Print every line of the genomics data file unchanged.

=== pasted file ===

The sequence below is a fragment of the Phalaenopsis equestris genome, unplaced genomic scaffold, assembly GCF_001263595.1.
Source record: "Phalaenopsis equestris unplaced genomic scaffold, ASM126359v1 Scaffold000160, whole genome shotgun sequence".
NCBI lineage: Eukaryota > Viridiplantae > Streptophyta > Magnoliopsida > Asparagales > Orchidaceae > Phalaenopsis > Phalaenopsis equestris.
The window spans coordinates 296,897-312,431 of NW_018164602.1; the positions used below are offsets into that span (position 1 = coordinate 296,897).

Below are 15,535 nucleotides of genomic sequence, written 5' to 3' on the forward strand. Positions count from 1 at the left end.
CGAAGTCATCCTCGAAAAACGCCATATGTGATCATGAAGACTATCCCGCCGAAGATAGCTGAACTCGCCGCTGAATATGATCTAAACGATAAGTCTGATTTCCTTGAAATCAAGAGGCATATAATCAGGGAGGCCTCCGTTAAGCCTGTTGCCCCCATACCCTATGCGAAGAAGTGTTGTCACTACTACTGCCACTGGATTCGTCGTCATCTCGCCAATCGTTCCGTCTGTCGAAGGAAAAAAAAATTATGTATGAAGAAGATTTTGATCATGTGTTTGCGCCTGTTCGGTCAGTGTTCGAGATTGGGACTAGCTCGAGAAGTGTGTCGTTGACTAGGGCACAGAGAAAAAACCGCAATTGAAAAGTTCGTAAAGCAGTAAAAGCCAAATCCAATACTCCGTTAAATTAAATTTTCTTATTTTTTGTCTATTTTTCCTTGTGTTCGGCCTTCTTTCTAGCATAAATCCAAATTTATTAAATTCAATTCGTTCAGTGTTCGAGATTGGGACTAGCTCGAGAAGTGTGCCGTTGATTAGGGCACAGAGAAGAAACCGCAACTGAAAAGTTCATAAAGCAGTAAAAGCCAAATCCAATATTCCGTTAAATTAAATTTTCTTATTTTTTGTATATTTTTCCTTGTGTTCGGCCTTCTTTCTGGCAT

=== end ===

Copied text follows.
The sequence below is a fragment of the Phalaenopsis equestris genome, unplaced genomic scaffold, assembly GCF_001263595.1.
Source record: "Phalaenopsis equestris unplaced genomic scaffold, ASM126359v1 Scaffold000160, whole genome shotgun sequence".
NCBI lineage: Eukaryota > Viridiplantae > Streptophyta > Magnoliopsida > Asparagales > Orchidaceae > Phalaenopsis > Phalaenopsis equestris.
The window spans coordinates 296,897-312,431 of NW_018164602.1; the positions used below are offsets into that span (position 1 = coordinate 296,897).

Below are 15,535 nucleotides of genomic sequence, written 5' to 3' on the forward strand. Positions count from 1 at the left end.
CGAAGTCATCCTCGAAAAACGCCATATGTGATCATGAAGACTATCCCGCCGAAGATAGCTGAACTCGCCGCTGAATATGATCTAAACGATAAGTCTGATTTCCTTGAAATCAAGAGGCATATAATCAGGGAGGCCTCCGTTAAGCCTGTTGCCCCCATACCCTATGCGAAGAAGTGTTGTCACTACTACTGCCACTGGATTCGTCGTCATCTCGCCAATCGTTCCGTCTGTCGAAGGAAAAAAAAATTATGTATGAAGAAGATTTTGATCATGTGTTTGCGCCTGTTCGGTCAGTGTTCGAGATTGGGACTAGCTCGAGAAGTGTGTCGTTGACTAGGGCACAGAGAAAAAACCGCAATTGAAAAGTTCGTAAAGCAGTAAAAGCCAAATCCAATACTCCGTTAAATTAAATTTTCTTATTTTTTGTCTATTTTTCCTTGTGTTCGGCCTTCTTTCTAGCATAAATCCAAATTTATTAAATTCAATTCGTTCAGTGTTCGAGATTGGGACTAGCTCGAGAAGTGTGCCGTTGATTAGGGCACAGAGAAGAAACCGCAACTGAAAAGTTCATAAAGCAGTAAAAGCCAAATCCAATATTCCGTTAAATTAAATTTTCTTATTTTTTGTATATTTTTCCTTGTGTTCGGCCTTCTTTCTGGCAT